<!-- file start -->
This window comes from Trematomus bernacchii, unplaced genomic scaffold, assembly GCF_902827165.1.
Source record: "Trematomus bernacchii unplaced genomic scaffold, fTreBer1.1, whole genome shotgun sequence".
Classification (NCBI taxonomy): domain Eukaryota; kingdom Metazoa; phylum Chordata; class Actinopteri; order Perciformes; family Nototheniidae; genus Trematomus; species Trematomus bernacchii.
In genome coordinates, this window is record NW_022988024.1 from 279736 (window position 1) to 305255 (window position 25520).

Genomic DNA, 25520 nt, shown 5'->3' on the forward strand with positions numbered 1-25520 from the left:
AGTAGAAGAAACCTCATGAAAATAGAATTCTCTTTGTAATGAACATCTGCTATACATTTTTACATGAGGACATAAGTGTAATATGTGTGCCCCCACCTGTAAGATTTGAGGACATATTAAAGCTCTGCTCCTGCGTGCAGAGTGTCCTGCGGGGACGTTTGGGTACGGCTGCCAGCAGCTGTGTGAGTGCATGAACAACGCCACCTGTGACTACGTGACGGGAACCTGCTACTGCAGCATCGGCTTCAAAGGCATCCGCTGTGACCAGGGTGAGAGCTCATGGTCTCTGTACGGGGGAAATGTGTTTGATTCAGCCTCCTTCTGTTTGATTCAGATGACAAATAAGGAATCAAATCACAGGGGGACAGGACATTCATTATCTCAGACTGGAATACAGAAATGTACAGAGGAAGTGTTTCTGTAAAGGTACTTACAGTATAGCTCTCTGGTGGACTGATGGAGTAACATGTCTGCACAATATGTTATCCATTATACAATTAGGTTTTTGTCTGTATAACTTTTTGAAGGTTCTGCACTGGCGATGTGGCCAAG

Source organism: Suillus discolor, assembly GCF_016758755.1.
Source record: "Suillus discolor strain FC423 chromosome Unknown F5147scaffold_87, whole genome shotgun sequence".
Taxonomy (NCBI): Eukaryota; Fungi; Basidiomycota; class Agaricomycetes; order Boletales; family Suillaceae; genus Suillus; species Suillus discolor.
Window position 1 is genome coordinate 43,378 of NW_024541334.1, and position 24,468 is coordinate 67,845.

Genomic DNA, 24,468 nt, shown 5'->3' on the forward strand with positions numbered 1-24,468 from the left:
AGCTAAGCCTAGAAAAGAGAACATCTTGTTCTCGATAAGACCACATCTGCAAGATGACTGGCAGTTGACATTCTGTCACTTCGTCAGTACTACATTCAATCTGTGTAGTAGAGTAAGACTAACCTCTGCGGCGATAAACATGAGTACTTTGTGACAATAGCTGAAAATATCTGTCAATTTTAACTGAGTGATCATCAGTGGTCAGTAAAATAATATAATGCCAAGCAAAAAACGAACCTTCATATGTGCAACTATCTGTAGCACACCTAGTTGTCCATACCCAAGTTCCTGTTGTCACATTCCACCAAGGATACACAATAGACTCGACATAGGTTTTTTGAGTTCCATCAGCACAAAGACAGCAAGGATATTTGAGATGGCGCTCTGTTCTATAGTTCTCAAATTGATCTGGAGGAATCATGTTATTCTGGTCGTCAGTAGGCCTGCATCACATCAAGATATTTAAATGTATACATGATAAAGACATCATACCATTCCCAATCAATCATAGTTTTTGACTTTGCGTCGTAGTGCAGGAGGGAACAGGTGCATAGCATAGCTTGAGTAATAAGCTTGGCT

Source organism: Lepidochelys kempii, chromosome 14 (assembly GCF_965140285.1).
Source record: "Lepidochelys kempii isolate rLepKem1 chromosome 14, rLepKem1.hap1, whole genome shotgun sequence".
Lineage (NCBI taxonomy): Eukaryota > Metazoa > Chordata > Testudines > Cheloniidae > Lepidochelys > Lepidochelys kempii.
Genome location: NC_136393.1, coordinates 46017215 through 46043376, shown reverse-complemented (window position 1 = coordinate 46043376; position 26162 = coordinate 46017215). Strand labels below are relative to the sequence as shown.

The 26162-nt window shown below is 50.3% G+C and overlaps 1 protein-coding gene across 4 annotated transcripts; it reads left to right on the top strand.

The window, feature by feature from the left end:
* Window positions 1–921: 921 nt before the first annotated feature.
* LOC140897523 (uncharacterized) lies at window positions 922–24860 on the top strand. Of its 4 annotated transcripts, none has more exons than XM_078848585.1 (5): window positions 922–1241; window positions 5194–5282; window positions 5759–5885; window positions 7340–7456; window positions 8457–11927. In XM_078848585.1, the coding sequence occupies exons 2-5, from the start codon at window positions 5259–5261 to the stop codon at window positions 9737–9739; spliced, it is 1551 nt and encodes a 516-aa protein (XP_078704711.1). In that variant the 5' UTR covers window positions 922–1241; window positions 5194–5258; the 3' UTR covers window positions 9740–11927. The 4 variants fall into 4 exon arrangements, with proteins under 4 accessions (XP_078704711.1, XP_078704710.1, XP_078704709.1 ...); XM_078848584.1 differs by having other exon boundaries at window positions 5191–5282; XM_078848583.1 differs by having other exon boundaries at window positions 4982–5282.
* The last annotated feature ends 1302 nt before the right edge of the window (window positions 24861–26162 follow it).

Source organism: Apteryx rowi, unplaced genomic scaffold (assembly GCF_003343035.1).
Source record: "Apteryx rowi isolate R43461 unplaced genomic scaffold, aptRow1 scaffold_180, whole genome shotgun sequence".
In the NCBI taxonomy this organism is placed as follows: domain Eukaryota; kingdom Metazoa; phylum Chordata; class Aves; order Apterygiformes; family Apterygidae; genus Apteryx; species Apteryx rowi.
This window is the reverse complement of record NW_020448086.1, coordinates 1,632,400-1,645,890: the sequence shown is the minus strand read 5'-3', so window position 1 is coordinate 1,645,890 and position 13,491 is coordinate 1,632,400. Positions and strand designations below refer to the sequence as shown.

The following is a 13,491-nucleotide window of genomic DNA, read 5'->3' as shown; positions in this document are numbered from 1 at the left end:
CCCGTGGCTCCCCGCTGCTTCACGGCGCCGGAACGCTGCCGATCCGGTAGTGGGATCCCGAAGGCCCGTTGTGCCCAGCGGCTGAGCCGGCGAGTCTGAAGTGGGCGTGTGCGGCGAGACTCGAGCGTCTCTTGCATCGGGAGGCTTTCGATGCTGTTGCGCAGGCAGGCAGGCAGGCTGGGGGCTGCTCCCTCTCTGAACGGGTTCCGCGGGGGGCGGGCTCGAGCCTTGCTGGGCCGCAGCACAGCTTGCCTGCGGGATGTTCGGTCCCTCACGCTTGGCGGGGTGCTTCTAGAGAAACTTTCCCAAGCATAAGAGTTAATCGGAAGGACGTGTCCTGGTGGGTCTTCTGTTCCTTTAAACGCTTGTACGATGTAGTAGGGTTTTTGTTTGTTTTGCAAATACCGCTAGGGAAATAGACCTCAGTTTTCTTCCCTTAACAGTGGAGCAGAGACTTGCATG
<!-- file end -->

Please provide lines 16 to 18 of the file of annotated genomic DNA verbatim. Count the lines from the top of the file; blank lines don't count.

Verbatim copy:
Genome location: NC_136393.1, coordinates 46017215 through 46043376, shown reverse-complemented (window position 1 = coordinate 46043376; position 26162 = coordinate 46017215). Strand labels below are relative to the sequence as shown.

The 26162-nt window shown below is 50.3% G+C and overlaps 1 protein-coding gene across 4 annotated transcripts; it reads left to right on the top strand.

The window, feature by feature from the left end: